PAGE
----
ii. Where the allegations in the first information report or the complaint even if they are taken at their face value and accepted in their entirety do not constitute the offence alleged; in such cases no question of appreciating evidence arises; it is a matter merely of looking at the complaint or the first information report to decide whether the offence alleged is disclosed or not.

iii. Where the allegations made against the accused person do constitute an offence alleged but there is either no legal evidence adduced clearly or manifestly fail to prove the charge. In dealing with this class of cases, it is important to bear in mind the distinction between a case where there is no legal evidence or where there is evidence which is manifestly and clearly inconsistent with the accusation made and cases where there is legal evidence which on its appreciation may or may not support the accusation, in question. In exercising its jurisdiction under Section 561-A Cr. P.C. the High. Court would not embark upon an enquiry as to whether the evidence in question is reliable or not. That is the function of the trial magistrate and ordinarily it would not be open to any party to invoke the High Court's inherent jurisdiction and contend that on a reasonable appreciation of evidence the accusation made against the accused would not be sustained.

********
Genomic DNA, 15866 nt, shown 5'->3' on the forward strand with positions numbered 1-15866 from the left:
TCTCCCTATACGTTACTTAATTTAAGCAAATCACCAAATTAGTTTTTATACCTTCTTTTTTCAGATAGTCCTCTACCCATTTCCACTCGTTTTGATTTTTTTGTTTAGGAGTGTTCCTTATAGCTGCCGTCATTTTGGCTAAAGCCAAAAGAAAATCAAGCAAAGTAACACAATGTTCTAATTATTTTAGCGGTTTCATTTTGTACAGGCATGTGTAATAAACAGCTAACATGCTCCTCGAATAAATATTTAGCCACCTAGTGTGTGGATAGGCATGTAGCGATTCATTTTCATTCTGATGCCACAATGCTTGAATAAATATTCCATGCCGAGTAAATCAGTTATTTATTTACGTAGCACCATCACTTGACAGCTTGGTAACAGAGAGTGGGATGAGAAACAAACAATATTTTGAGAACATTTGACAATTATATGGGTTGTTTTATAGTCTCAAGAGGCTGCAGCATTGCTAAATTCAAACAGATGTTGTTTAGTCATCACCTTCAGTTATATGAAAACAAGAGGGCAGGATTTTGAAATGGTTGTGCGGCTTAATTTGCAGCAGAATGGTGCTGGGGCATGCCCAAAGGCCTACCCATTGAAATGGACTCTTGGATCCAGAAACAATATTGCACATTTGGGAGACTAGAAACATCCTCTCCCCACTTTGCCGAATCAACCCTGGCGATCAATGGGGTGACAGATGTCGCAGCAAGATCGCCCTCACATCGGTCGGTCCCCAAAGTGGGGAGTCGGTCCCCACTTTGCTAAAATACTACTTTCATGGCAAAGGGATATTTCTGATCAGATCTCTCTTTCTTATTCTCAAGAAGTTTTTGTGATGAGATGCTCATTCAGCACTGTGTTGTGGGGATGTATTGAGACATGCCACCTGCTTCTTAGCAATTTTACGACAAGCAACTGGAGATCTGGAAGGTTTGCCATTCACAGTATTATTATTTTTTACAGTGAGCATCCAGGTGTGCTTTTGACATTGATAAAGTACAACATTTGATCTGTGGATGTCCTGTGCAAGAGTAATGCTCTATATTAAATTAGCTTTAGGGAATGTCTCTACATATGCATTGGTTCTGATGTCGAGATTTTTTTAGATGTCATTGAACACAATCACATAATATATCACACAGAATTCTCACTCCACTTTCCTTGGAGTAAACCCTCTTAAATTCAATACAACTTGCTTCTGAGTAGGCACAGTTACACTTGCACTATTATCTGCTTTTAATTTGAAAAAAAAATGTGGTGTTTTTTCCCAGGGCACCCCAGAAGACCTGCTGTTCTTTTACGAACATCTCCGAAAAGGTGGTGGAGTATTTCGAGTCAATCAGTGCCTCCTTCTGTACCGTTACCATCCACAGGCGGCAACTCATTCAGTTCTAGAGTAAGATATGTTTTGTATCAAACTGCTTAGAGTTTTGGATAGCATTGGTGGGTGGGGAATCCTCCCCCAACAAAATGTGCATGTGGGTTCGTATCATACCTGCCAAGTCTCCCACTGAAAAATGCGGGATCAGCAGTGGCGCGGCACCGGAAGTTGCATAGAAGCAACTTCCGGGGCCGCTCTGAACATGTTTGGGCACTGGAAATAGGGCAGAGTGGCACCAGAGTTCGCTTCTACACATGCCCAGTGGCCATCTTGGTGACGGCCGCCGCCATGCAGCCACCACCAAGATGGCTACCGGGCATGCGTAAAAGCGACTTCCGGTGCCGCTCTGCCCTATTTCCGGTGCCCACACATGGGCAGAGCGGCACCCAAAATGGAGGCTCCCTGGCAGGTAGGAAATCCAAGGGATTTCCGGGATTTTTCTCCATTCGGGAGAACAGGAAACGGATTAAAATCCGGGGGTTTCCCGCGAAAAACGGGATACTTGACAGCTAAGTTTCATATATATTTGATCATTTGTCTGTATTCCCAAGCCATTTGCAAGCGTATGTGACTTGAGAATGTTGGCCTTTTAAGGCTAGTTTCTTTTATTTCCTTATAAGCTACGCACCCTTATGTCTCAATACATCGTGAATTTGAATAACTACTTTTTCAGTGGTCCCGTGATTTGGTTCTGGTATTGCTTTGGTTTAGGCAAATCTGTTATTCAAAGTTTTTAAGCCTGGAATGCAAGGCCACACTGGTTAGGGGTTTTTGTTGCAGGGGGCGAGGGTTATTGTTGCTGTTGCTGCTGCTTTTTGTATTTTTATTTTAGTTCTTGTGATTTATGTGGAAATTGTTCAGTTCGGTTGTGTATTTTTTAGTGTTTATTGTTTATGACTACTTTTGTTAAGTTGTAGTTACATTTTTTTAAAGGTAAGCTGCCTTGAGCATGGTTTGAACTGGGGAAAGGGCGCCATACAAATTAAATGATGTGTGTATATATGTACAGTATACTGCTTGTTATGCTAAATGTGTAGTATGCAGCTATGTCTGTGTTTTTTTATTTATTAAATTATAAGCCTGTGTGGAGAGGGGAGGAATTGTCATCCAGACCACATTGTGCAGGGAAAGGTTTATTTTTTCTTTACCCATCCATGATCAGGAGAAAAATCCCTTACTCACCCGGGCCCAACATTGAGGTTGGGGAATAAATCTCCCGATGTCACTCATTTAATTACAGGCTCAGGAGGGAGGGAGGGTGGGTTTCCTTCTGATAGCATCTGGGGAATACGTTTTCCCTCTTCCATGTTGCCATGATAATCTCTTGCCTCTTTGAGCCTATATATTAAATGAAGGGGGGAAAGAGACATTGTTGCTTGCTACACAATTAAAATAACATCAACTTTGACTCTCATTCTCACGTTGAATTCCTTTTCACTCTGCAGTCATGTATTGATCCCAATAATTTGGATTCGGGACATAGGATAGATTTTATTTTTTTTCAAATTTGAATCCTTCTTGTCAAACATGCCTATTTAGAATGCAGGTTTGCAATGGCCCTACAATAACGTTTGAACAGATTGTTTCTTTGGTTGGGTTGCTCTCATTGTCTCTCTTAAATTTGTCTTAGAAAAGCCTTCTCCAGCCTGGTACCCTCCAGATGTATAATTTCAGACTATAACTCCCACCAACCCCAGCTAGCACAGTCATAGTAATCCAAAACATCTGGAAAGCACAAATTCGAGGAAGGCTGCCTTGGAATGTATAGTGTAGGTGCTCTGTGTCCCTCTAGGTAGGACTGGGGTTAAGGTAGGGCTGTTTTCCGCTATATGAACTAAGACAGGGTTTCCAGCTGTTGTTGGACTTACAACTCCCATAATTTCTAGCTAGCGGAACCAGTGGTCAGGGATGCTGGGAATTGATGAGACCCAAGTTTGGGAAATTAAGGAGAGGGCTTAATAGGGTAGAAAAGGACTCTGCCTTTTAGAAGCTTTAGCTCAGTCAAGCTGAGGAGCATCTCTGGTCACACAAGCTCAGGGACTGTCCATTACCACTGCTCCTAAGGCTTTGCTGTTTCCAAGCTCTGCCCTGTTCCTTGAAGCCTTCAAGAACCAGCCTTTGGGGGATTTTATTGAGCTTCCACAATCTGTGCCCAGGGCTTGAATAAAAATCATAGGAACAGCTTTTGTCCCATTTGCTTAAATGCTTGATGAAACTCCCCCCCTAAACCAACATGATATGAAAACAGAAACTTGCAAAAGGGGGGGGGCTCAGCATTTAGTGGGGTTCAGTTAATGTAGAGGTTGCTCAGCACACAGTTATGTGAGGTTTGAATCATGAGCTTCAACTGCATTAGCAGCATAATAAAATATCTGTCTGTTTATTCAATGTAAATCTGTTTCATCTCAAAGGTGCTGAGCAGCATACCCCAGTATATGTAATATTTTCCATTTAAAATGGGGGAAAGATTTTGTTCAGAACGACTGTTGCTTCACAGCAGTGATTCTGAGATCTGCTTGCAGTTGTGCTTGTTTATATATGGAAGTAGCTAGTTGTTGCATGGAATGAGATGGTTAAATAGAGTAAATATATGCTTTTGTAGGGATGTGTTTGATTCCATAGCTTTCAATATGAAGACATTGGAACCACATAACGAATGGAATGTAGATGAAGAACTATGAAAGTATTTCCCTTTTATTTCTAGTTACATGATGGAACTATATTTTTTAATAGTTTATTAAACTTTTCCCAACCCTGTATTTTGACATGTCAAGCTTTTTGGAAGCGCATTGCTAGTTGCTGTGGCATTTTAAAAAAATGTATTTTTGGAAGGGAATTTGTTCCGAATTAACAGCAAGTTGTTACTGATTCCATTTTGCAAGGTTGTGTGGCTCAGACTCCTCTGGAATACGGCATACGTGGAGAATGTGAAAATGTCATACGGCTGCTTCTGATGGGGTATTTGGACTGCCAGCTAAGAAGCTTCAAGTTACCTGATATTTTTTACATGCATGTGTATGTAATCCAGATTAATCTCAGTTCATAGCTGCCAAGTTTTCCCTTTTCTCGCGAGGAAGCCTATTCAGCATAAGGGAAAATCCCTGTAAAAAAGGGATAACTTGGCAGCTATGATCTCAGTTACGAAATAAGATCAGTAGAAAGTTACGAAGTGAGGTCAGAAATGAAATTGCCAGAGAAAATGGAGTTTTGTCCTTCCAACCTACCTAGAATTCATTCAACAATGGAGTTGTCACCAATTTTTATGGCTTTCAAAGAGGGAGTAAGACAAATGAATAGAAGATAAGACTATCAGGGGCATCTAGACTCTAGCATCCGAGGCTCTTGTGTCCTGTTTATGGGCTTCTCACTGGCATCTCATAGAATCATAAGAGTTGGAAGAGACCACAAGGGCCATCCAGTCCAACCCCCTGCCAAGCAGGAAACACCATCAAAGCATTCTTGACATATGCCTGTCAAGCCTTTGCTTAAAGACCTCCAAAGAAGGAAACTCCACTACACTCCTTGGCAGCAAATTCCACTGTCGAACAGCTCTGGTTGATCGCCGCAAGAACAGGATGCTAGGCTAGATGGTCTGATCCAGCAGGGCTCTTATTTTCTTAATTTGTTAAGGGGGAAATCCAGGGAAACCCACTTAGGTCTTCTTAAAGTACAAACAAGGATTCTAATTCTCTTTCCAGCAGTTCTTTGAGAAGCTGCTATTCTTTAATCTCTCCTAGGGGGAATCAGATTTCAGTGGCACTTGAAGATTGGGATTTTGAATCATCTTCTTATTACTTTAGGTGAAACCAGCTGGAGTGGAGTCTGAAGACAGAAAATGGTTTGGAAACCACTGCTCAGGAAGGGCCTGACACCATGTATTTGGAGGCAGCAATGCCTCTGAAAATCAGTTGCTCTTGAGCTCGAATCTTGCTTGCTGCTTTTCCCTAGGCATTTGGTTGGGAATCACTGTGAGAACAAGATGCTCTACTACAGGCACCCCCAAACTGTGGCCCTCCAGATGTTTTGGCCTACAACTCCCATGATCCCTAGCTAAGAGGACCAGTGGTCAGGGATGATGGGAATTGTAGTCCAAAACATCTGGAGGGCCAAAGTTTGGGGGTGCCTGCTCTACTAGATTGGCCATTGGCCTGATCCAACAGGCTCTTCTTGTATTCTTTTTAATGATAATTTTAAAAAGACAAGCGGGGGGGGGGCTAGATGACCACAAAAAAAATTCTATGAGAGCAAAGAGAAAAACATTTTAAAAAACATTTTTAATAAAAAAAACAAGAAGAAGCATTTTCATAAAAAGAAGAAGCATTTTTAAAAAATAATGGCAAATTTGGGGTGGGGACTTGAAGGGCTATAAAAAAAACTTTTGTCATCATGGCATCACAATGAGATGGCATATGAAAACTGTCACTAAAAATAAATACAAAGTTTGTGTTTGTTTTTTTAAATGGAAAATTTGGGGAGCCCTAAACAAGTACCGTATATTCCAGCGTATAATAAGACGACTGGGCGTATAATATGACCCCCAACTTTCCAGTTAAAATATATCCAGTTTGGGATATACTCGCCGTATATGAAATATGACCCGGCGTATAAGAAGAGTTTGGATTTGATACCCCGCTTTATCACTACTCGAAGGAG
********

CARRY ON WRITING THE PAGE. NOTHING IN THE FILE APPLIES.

Again in : AIR1963All33 , it has been held:

The inherent powers of the High Court under Section 561-A of the Cr. P.C. are very wide but on account of this very reason they are to be applied in a very careful manner and should be used only in extraordinary cases. Section 561-A is not an instrument handed over to an accused person to short-circuit a prosecution and bring about its sudden death, whenever his counsel feels that the prosecution is not likely to succeed. The High Court should normally refrain from giving a premature decision in a case whose picture is extremely incomplete and hazy as the evidence has not been produced and the issues involved whether factual or legal cannot be seen in their true perspective. It is only where the High Court is satisfied that it amounts to an abuse of a process of law or that it amounts to a persecution of an accused person or that there is no reasonable possibility of the prosecution succeeding in the case or some similar reason that relief is granted under Section 561-A Cr. P.C.